Only consistent action towards the integration with the EU can minimize the damage to Ukraine from the Mr. Putin neighborhood and undermine his credibility among Eastern European countries. The visa-free regime would also be a strong blow to the Russian propaganda in Eastern Ukraine. According to statistics, only 10% of the Donbas-region residents visited Western Europe. That means that 90% of them are very susceptible to manipulation, as they do not have a first-hand experience of Europe. The visa liberalization would help with that. As we can see from the experience of post-USSR countries, successful reforms have to be resolute, global and fast. So Ukraine should do its best to open its border with the EU, as soon as possible.

*Visa-free regime as a hostage of the Russian-Ukrainian war

Armed conflict of course represents an important hurdle to a potential visa-free regime. But the current war should not lead to the isolation of Ukraine. For example, the conflict in Transnistria did not halt the development of relations between Moldova and the EU. Moldova got its visa-free regime in April 2014 and the former Prime Minister of Moldova, Iurie Leanca, said that such an agreement gave hope for resolving the frozen conflict in Transnistria.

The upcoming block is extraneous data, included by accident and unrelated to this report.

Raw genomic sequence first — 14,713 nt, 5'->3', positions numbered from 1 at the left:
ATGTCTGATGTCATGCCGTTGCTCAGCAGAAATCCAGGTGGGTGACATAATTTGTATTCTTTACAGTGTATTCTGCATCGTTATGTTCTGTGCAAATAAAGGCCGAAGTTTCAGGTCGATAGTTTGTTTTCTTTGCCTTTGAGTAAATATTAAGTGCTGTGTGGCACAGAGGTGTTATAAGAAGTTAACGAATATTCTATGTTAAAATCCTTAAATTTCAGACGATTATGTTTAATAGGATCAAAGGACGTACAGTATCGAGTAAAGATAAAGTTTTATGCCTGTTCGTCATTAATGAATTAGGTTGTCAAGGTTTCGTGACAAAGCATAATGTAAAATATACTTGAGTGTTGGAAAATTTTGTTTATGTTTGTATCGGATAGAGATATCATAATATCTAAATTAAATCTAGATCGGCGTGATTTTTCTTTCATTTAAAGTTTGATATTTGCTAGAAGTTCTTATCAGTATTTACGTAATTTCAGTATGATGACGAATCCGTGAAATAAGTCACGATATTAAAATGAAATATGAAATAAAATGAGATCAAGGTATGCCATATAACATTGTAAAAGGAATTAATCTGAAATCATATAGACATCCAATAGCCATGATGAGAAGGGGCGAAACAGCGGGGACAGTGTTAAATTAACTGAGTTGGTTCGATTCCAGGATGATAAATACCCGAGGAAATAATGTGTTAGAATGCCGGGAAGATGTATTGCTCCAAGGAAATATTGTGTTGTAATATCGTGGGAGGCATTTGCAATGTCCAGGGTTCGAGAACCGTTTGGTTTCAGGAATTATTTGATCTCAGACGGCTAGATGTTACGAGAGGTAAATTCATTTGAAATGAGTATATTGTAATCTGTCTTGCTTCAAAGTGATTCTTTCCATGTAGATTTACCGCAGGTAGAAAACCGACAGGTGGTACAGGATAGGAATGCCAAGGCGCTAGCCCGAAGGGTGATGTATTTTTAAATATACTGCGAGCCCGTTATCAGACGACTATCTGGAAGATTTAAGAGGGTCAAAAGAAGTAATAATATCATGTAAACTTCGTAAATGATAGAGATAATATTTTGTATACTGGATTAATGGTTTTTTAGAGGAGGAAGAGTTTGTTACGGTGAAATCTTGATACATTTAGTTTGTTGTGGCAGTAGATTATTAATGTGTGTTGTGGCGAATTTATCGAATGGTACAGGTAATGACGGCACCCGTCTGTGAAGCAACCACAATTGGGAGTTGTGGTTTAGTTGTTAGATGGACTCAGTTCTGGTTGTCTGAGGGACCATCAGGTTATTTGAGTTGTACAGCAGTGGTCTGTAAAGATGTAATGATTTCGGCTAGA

Another country – Georgia – which is now as Ukraine, waiting for the European decision regarding border liberalization, also suffered from Russian aggression in Abkhazia and South Ossetia, but that did not prevent Georgians from making reforms and democratizing their country. Thus, a visa-free regime with the EU will only help Ukraine to get on its feet, settle the conflict in the Donbas area, and the Crimea.